FACT: The ADA covers individuals with psychiatric and neurological impairments that substantially limit major life activities because individuals with such impairments have traditionally been subjected to pervasive employment discrimination, not because they are unable to successfully perform job duties, but because of myths, fears, and stereotypes associated with such impairments. (Neurological impairments are conditions or diseases involving the nervous system, including the brain, spinal cord, ganglia, nerves, and nerve centers. Psychiatric impairments involve biological, social, or psychological dysfunction.) However, just as the ADA excludes people with temporary physical problems, so does it exclude people with mild or short-term mental health problems.
MYTH: The ADA is rigid and requires businesses to spend lots of money to make their existing facilities accessible.
FACT: The ADA is based on common sense. The law recognizes that altering existing structures is more costly than making new construction accessible. The law only requires that public accommodations (e.g., stores, banks, hotels, and restaurants) remove architectural barriers in existing facilities when it is readily achievable (i.e., it can be done without much difficulty or expense). Inexpensive, easy steps that can be taken include ramping one step, installing a bathroom grab bar, lowering a paper towel dispenser, rearranging furniture, installing offset hinges to widen a doorway, or painting new lines to create an accessible parking space.
MYTH: ADA requires that sign language interpreters be used in all situations involving persons who are deaf.
FACT: The ADA only requires that effective communication not exclude people with disabilities, which in many situations means providing written materials or exchanging notes. The law does not require any measure that would cause an undue financial or administrative hardship.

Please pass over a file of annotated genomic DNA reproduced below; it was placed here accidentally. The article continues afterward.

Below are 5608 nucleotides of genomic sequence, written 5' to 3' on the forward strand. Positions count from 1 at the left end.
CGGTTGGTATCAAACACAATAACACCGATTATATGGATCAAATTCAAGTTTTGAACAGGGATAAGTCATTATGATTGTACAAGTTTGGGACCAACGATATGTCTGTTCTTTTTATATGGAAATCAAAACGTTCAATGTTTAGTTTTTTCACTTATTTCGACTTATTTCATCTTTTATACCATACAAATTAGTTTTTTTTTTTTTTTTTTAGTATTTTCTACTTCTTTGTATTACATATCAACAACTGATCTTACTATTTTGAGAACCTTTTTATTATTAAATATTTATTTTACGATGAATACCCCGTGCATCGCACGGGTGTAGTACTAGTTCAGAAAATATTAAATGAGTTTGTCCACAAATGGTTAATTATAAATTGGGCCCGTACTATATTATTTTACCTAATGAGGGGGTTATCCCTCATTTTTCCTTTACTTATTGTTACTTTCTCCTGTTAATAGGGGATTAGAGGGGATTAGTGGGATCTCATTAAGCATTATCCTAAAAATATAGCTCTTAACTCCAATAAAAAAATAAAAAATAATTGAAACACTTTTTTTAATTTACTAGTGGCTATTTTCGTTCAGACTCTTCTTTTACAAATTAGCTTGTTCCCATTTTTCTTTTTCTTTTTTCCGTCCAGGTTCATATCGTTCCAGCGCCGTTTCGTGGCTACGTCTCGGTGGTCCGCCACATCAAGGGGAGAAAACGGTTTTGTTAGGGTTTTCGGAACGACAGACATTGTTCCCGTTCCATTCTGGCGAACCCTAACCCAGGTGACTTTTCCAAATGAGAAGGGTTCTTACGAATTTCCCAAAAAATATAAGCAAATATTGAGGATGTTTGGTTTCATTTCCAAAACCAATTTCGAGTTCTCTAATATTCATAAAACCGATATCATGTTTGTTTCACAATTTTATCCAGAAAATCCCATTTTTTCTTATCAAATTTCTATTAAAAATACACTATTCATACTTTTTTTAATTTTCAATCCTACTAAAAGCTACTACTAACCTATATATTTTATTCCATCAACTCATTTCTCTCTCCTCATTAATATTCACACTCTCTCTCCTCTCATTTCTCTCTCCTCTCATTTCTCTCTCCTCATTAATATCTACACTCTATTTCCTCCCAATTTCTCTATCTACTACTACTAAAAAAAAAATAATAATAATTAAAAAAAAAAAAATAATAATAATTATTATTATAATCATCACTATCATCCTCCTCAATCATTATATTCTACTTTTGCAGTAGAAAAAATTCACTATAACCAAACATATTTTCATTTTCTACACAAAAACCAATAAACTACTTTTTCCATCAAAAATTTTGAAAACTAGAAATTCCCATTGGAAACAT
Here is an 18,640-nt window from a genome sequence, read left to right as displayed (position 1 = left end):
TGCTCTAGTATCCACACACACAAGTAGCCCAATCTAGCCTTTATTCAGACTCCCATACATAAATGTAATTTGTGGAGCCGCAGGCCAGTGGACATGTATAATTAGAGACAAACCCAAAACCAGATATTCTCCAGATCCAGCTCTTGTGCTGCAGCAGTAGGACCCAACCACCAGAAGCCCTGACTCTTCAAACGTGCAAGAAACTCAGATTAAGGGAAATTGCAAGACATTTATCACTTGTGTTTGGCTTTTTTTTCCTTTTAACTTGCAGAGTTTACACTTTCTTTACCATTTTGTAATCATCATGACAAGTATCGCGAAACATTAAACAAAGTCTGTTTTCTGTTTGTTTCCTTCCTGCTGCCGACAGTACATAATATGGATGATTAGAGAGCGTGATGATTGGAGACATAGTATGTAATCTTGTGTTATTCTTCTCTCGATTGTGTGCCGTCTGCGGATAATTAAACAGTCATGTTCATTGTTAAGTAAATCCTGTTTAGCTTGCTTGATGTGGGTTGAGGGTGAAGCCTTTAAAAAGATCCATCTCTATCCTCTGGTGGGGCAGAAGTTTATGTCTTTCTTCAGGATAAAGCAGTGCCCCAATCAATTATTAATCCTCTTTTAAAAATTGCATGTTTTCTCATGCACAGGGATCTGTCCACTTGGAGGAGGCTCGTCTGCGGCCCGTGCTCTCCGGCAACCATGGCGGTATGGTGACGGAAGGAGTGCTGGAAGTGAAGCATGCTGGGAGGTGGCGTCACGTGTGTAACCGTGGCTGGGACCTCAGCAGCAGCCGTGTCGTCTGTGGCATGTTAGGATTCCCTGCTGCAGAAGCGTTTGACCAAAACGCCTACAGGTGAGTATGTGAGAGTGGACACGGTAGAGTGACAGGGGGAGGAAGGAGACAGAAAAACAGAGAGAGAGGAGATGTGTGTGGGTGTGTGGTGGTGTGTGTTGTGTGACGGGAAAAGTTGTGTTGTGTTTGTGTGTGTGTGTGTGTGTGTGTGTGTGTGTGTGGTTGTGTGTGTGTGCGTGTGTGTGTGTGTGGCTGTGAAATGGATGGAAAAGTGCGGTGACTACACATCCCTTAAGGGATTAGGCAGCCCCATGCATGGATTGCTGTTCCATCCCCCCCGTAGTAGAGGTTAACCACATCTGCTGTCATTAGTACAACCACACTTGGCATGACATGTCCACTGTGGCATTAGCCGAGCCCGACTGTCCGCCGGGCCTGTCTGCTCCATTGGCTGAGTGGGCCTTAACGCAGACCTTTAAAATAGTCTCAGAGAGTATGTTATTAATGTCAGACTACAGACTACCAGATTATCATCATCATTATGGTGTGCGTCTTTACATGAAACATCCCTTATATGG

MYTH: The ADA requires extensive renovations of all state and local government buildings to make them accessible.
FACT: The ADA requires all government programs, not all government buildings, to be accessible. Program accessibility is a very flexible requirement and does not require a local government to do anything that would result in an undue financial or administrative burden. Local governments have been subject to this requirement for many years under Title 5 of the Rehabilitation Act of 1973. Not every building, nor each part of every building needs to be accessible. Structural modifications are required only when there is no alternative available for providing program access. Lets say a town library has an inaccessible second floor. No elevator is needed if it provides program accessibility for persons using wheelchairs by having staff retrieve books.
MYTH: Everyone claims to be covered under the ADA.
FACT: To be protected under the law, a person must have an impairment that substantially limits a major life activity, must have a record of such an impairment, or must be regarded as having such an impairment. While people have the right to file charges, not all charges are meritorious. EEOC investigators are instructed to analyze whether a charging party has an ADA-protected disability. If an individual does not have a substantially limiting impairment (and does not allege record of or regarded as discrimination), the complaint is dismissed.